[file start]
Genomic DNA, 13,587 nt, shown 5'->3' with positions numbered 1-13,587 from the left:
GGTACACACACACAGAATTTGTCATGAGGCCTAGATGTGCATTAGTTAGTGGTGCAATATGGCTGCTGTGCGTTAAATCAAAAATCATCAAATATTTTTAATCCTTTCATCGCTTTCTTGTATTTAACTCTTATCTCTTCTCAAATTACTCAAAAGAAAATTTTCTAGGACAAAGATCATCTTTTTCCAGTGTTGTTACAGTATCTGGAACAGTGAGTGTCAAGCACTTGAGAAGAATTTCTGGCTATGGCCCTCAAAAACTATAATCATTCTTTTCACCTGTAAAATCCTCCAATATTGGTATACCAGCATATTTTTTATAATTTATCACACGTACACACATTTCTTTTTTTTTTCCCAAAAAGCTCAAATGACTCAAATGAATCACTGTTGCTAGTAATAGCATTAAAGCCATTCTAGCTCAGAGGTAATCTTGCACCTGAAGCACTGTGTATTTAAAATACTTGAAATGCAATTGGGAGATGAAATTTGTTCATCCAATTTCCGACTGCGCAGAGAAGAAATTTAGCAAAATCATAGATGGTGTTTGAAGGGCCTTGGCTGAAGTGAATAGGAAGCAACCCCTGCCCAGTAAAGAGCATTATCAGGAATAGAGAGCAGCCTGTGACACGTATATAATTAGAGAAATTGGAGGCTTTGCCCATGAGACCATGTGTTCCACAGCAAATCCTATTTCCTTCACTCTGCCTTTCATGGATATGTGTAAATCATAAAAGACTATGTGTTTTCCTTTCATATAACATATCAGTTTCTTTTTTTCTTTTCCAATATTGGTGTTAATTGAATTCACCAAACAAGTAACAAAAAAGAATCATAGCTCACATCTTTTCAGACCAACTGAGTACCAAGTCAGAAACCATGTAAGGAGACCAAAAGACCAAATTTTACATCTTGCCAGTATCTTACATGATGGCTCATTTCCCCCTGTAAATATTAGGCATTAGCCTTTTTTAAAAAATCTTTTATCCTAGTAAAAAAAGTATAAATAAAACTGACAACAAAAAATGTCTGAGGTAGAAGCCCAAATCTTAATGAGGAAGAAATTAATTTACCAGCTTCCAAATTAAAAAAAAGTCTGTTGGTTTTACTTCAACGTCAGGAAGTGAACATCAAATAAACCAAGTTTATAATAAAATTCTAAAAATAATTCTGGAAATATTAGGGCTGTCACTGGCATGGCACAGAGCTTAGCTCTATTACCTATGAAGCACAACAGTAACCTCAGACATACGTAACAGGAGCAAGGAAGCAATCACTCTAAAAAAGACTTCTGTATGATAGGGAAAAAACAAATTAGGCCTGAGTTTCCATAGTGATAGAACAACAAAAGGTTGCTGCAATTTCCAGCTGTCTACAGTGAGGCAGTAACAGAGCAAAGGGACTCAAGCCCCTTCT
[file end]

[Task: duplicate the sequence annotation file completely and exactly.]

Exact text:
Genomic DNA, 13,587 nt, shown 5'->3' with positions numbered 1-13,587 from the left:
GGTACACACACACAGAATTTGTCATGAGGCCTAGATGTGCATTAGTTAGTGGTGCAATATGGCTGCTGTGCGTTAAATCAAAAATCATCAAATATTTTTAATCCTTTCATCGCTTTCTTGTATTTAACTCTTATCTCTTCTCAAATTACTCAAAAGAAAATTTTCTAGGACAAAGATCATCTTTTTCCAGTGTTGTTACAGTATCTGGAACAGTGAGTGTCAAGCACTTGAGAAGAATTTCTGGCTATGGCCCTCAAAAACTATAATCATTCTTTTCACCTGTAAAATCCTCCAATATTGGTATACCAGCATATTTTTTATAATTTATCACACGTACACACATTTCTTTTTTTTTTCCCAAAAAGCTCAAATGACTCAAATGAATCACTGTTGCTAGTAATAGCATTAAAGCCATTCTAGCTCAGAGGTAATCTTGCACCTGAAGCACTGTGTATTTAAAATACTTGAAATGCAATTGGGAGATGAAATTTGTTCATCCAATTTCCGACTGCGCAGAGAAGAAATTTAGCAAAATCATAGATGGTGTTTGAAGGGCCTTGGCTGAAGTGAATAGGAAGCAACCCCTGCCCAGTAAAGAGCATTATCAGGAATAGAGAGCAGCCTGTGACACGTATATAATTAGAGAAATTGGAGGCTTTGCCCATGAGACCATGTGTTCCACAGCAAATCCTATTTCCTTCACTCTGCCTTTCATGGATATGTGTAAATCATAAAAGACTATGTGTTTTCCTTTCATATAACATATCAGTTTCTTTTTTTCTTTTCCAATATTGGTGTTAATTGAATTCACCAAACAAGTAACAAAAAAGAATCATAGCTCACATCTTTTCAGACCAACTGAGTACCAAGTCAGAAACCATGTAAGGAGACCAAAAGACCAAATTTTACATCTTGCCAGTATCTTACATGATGGCTCATTTCCCCCTGTAAATATTAGGCATTAGCCTTTTTTAAAAAATCTTTTATCCTAGTAAAAAAAGTATAAATAAAACTGACAACAAAAAATGTCTGAGGTAGAAGCCCAAATCTTAATGAGGAAGAAATTAATTTACCAGCTTCCAAATTAAAAAAAAGTCTGTTGGTTTTACTTCAACGTCAGGAAGTGAACATCAAATAAACCAAGTTTATAATAAAATTCTAAAAATAATTCTGGAAATATTAGGGCTGTCACTGGCATGGCACAGAGCTTAGCTCTATTACCTATGAAGCACAACAGTAACCTCAGACATACGTAACAGGAGCAAGGAAGCAATCACTCTAAAAAAGACTTCTGTATGATAGGGAAAAAACAAATTAGGCCTGAGTTTCCATAGTGATAGAACAACAAAAGGTTGCTGCAATTTCCAGCTGTCTACAGTGAGGCAGTAACAGAGCAAAGGGACTCAAGCCCCTTCT